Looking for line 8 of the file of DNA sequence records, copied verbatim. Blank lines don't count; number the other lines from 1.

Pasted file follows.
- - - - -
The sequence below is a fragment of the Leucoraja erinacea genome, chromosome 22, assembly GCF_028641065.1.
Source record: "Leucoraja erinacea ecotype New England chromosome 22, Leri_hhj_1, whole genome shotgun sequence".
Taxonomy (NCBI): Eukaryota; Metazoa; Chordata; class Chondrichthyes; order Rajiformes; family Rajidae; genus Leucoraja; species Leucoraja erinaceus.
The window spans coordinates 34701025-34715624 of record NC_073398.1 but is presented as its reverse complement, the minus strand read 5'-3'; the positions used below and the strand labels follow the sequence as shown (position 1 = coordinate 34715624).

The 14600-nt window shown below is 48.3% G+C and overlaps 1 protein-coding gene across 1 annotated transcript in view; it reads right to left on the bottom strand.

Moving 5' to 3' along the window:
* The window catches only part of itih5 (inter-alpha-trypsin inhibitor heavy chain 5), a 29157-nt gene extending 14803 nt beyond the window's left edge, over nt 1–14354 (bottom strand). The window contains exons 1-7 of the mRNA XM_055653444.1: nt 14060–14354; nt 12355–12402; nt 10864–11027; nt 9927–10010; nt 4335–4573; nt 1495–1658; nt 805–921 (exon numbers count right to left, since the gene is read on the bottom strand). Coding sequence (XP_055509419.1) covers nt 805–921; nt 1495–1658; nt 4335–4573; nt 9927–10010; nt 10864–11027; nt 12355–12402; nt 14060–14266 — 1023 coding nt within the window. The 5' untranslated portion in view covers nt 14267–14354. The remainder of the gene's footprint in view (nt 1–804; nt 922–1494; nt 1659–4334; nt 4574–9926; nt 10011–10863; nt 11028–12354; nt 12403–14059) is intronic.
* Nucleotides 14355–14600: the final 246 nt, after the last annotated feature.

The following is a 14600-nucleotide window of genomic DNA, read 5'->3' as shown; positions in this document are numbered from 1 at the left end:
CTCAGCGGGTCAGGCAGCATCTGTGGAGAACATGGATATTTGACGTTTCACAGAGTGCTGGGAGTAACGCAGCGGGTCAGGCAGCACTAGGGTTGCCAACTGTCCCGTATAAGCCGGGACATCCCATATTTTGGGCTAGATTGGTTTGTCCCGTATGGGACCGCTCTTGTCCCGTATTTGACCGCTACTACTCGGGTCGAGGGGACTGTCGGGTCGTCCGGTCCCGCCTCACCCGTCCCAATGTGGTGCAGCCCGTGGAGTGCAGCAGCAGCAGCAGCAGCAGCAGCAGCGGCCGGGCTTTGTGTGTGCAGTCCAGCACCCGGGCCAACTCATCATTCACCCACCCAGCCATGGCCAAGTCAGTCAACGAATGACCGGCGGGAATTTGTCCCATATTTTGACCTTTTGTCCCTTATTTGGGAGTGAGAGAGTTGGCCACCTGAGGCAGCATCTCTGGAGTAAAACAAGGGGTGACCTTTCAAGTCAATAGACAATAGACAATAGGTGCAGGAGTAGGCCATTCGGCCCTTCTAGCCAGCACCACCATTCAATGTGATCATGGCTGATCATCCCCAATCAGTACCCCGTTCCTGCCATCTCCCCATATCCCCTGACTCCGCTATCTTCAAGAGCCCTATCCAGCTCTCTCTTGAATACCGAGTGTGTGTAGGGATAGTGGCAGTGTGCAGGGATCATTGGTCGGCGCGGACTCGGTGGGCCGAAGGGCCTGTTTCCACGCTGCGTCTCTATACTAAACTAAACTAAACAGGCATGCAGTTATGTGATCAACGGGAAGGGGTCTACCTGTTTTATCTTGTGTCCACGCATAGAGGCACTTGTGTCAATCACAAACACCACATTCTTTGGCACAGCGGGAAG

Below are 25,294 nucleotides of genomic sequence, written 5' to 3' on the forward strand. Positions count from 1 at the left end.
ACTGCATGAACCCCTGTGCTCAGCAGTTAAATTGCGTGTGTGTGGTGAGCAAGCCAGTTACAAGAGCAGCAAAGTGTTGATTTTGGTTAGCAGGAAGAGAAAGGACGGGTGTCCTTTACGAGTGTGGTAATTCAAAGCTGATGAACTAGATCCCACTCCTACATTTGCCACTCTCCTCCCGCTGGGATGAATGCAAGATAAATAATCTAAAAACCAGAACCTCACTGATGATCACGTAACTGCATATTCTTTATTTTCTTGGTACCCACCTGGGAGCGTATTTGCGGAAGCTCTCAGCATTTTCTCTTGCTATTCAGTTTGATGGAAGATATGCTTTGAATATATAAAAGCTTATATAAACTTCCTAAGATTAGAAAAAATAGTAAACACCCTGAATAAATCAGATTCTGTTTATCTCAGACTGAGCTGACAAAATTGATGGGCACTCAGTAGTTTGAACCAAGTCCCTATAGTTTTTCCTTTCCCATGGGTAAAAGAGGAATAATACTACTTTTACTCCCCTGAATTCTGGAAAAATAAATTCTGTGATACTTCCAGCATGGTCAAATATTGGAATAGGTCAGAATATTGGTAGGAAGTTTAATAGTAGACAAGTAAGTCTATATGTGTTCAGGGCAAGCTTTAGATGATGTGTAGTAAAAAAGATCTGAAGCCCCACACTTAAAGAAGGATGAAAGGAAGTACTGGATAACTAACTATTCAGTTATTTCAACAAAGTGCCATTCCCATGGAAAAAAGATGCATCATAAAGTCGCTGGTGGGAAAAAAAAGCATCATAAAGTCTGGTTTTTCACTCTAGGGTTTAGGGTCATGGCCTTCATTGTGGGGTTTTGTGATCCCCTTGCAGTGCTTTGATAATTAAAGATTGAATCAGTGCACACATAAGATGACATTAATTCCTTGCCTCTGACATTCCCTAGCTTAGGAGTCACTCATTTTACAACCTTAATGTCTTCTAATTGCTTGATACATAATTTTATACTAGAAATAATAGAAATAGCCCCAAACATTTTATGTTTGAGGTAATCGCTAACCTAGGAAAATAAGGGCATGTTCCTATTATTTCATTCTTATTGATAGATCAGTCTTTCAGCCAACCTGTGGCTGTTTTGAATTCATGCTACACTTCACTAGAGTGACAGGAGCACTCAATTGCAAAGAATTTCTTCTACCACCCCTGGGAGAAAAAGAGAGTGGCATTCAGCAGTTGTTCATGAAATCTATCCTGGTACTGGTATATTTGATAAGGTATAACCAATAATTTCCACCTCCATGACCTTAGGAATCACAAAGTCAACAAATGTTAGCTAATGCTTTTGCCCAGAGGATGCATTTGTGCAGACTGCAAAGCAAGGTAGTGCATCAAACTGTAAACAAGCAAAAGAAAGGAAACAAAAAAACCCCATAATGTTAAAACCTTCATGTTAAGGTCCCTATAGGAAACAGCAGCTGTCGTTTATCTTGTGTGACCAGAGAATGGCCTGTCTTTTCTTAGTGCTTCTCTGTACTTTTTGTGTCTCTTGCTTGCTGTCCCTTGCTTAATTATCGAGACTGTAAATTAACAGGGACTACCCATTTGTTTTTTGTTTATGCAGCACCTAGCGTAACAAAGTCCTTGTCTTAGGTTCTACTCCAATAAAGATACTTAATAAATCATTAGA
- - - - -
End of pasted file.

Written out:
* Nucleotides 14355–14600: the final 246 nt, after the last annotated feature.